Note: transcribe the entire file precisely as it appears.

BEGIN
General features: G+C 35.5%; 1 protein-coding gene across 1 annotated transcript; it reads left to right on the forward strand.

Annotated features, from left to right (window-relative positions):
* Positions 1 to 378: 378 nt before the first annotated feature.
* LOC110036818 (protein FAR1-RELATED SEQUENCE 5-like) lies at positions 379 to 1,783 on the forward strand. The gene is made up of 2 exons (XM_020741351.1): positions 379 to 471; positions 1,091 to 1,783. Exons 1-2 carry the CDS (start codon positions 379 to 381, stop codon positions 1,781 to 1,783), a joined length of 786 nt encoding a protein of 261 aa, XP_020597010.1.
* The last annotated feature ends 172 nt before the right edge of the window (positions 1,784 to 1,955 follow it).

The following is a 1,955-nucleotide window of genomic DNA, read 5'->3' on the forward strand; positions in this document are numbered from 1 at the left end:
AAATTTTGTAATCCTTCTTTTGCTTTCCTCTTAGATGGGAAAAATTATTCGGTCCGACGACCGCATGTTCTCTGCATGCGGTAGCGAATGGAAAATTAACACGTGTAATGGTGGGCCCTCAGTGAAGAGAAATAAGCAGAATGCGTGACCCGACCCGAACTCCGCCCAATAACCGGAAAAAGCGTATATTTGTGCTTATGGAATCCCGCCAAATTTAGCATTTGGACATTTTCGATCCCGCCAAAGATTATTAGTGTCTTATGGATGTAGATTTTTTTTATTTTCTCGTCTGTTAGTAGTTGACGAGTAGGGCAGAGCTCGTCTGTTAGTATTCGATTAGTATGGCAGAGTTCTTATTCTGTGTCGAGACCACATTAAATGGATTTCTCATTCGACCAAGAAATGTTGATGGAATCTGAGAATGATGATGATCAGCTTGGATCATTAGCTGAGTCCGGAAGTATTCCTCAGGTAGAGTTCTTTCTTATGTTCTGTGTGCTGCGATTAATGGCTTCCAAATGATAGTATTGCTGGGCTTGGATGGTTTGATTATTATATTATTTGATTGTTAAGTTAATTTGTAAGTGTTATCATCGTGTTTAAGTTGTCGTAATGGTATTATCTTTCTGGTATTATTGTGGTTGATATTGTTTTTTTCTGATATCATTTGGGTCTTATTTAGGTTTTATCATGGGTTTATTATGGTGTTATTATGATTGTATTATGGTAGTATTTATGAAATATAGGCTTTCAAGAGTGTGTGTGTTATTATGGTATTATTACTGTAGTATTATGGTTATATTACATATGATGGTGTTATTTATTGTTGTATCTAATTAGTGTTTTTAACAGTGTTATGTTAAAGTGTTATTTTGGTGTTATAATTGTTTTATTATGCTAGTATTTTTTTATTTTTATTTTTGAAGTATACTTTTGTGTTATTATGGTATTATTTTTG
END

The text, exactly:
General features: G+C 35.5%; 1 protein-coding gene across 1 annotated transcript; it reads left to right on the forward strand.

Annotated features, from left to right (window-relative positions):
* Positions 1 to 378: 378 nt before the first annotated feature.
* LOC110036818 (protein FAR1-RELATED SEQUENCE 5-like) lies at positions 379 to 1,783 on the forward strand. The gene is made up of 2 exons (XM_020741351.1): positions 379 to 471; positions 1,091 to 1,783. Exons 1-2 carry the CDS (start codon positions 379 to 381, stop codon positions 1,781 to 1,783), a joined length of 786 nt encoding a protein of 261 aa, XP_020597010.1.
* The last annotated feature ends 172 nt before the right edge of the window (positions 1,784 to 1,955 follow it).

The following is a 1,955-nucleotide window of genomic DNA, read 5'->3' on the forward strand; positions in this document are numbered from 1 at the left end:
AAATTTTGTAATCCTTCTTTTGCTTTCCTCTTAGATGGGAAAAATTATTCGGTCCGACGACCGCATGTTCTCTGCATGCGGTAGCGAATGGAAAATTAACACGTGTAATGGTGGGCCCTCAGTGAAGAGAAATAAGCAGAATGCGTGACCCGACCCGAACTCCGCCCAATAACCGGAAAAAGCGTATATTTGTGCTTATGGAATCCCGCCAAATTTAGCATTTGGACATTTTCGATCCCGCCAAAGATTATTAGTGTCTTATGGATGTAGATTTTTTTTATTTTCTCGTCTGTTAGTAGTTGACGAGTAGGGCAGAGCTCGTCTGTTAGTATTCGATTAGTATGGCAGAGTTCTTATTCTGTGTCGAGACCACATTAAATGGATTTCTCATTCGACCAAGAAATGTTGATGGAATCTGAGAATGATGATGATCAGCTTGGATCATTAGCTGAGTCCGGAAGTATTCCTCAGGTAGAGTTCTTTCTTATGTTCTGTGTGCTGCGATTAATGGCTTCCAAATGATAGTATTGCTGGGCTTGGATGGTTTGATTATTATATTATTTGATTGTTAAGTTAATTTGTAAGTGTTATCATCGTGTTTAAGTTGTCGTAATGGTATTATCTTTCTGGTATTATTGTGGTTGATATTGTTTTTTTCTGATATCATTTGGGTCTTATTTAGGTTTTATCATGGGTTTATTATGGTGTTATTATGATTGTATTATGGTAGTATTTATGAAATATAGGCTTTCAAGAGTGTGTGTGTTATTATGGTATTATTACTGTAGTATTATGGTTATATTACATATGATGGTGTTATTTATTGTTGTATCTAATTAGTGTTTTTAACAGTGTTATGTTAAAGTGTTATTTTGGTGTTATAATTGTTTTATTATGCTAGTATTTTTTTATTTTTATTTTTGAAGTATACTTTTGTGTTATTATGGTATTATTTTTG